VTDigger | Bob Galvin: Unholy alliance fights humane treatment of farm animals

In the EATS Act, China plays a big role in prodding American lawmakers to unwind the popular votes of the American public.

Reposted from: https://vtdigger.org/2023/08/14/bob-galvin-unholy-alliance-fights-humane-treatment-of-farm-animals/

August 14, 2023

Recently, I celebrated the monumental Supreme Court win allowing states to grant farm animals room to move and turn around, rather than be intensely confined.

The win came from a high court ruling in NPPC v. Ross that pitted industrial-scale pork producers against California voters, who in 2018 won a citizen-led Proposition 12 to ban sales of eggs from hens that are extremely confined in cages or pork from pregnant pigs held in gestation crates. The will of the voters won against the pork industry, which did not think states should be able to tell farmers their pigs must be able to literally have room to turn around.

But this fight isn’t over.

Facing defeat in a fair democracy, pork producers are now demanding that Congress jam the EATS Act (H.R.4417, S.2019) into a massive farm bill, gutting the implementation of Prop 12 and a similar amendment in Massachusetts.

The EATS Act is the brainchild of disgraced former Iowa Rep. Steve King who was voted out of office largely because of his racist and anti-Semitic rhetoric. Now his legislation is being carried by his protégé in Iowa, Rep. Ashley Hinson.

If passed, the EATS Act will strip local and state control so that local governments in Vermont cannot pass progress laws such as environmental protections and laws that are best suited for their communities.

It’s a shameful power play by lawmakers bowing to the National Pork Producers Council and its partners, including Smithfield Foods, a multibillion-dollar business owned by the Shuanghui Group of China, a country with zero animal welfare standards and that is building high-rise factory farms for pigs.

This unholy alliance lost big in our courts, and in the court of public opinion. Now it wishes to strongarm the public by nullifying votes and court rulings. This is not how America works, and every citizen can help stop this affront to our freedoms and values.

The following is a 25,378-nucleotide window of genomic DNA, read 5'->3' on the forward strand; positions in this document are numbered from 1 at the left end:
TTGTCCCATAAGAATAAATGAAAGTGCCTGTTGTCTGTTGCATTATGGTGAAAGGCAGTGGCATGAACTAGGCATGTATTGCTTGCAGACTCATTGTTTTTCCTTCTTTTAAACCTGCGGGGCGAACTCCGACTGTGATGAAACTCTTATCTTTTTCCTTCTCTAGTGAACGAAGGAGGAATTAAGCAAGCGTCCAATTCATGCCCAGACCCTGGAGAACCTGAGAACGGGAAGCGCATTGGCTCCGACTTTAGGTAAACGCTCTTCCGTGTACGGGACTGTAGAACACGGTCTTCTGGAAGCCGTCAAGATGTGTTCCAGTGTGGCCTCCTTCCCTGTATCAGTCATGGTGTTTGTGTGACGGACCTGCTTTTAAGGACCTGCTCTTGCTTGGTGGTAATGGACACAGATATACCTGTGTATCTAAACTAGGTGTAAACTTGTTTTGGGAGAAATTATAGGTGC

Prop 12 is a significant win protecting states where Americans and their state lawmakers have chosen to ban gestation crates. It’s been a long fight for kinder business standards that respect the values and will of the voters.

The battle has been well covered in the media, with pundits and scholars dissecting commerce law, states’ rights, and more humane treatment of farm animals.

But one thing that has been sorely missing is the fact that a foreign country, China, is attempting to erode American democracy. It is China, through Smithfield, that is appealing to Congress to overturn the votes of American voters that establish minimum space allotments for mother pigs.

While the NPPC is based in Des Moines, Iowa, its biggest member is Smithfield Foods, which produces one in six piglets in the United States. It controls the lives of 1 million of America’s 6 million sows — about 16 percent of production.

The Shuanghui Group, better known as the WH Group, purchased Smithfield Foods in 2013 for $4.72 billion. It was the largest-ever Chinese acquisition of an American company. Smithfield has 146,000 acres of land, making the Luohe, Henan province-based company one of the largest overseas owners of American farmland.

The link between the Chinese government and the Smithfield acquisition is well-established. The president of Shuanghui, appointed to his position by the government, said about government support of the deal that “the Chinese government has been supporting us with preferential policy, as well as investment. For instance, the Bank of China has shown great support both financially and politically”.

When the Shuanghui Group took over Smithfield in that multibillion-dollar sale, it was taking over a company that had previously said it would phase out the gestation-crate system.

That announcement from Smithfield came in 2007, just after voters in Arizona had approved a ballot measure to ban the confinement of breeding sows and veal calves in crates. Seeing that landslide vote as a marker of a new mainstream sensibility, Smithfield pledged to end the use of gestation crates under its control within a decade.